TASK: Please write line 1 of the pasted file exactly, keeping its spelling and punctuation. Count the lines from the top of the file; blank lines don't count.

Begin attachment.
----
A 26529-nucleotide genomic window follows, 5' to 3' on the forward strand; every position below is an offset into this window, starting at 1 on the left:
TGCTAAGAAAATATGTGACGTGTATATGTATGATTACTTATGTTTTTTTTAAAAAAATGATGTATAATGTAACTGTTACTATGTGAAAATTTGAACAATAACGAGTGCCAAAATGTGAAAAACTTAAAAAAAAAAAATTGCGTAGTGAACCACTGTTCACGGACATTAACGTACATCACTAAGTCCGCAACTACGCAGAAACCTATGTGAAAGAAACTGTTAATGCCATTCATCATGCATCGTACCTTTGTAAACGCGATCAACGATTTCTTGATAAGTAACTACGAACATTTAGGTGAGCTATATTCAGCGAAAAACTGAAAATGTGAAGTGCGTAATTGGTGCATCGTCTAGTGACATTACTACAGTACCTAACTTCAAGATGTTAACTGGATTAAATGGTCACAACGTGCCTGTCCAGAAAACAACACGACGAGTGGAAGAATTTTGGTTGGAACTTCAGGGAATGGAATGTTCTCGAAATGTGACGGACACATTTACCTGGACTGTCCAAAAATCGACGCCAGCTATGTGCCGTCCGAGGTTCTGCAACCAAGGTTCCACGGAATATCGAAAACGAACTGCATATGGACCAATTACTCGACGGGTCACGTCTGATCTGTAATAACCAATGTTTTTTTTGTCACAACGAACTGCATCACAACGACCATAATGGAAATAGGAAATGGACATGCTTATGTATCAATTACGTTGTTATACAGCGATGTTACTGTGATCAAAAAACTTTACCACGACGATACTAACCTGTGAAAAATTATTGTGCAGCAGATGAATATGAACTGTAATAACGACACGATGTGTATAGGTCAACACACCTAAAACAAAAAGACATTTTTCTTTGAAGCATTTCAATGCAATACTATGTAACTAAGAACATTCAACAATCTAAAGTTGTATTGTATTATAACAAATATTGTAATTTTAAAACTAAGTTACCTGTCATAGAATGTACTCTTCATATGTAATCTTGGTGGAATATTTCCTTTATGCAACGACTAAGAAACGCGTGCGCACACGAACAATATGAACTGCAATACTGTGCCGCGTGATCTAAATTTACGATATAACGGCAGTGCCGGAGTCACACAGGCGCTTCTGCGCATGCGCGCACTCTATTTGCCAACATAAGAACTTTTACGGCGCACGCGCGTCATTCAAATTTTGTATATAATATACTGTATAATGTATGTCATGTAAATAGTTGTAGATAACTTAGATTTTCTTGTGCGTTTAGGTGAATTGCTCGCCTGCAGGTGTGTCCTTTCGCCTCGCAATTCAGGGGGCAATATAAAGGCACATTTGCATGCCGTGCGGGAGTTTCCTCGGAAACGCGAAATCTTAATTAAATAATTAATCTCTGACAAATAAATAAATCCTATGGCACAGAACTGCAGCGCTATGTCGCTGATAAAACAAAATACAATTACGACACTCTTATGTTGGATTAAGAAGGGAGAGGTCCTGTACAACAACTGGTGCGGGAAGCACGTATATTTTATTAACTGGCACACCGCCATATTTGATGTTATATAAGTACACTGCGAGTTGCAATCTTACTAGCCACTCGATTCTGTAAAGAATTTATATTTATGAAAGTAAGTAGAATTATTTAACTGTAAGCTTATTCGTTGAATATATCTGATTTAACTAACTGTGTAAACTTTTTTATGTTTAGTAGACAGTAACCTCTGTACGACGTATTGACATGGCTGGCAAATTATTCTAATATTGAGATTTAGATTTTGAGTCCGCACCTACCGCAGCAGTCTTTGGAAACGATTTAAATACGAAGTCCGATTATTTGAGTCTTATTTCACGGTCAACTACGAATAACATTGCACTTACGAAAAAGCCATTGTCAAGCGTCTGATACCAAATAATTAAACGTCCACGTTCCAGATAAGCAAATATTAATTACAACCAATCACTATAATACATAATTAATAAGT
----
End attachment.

A 26529-nucleotide genomic window follows, 5' to 3' on the forward strand; every position below is an offset into this window, starting at 1 on the left: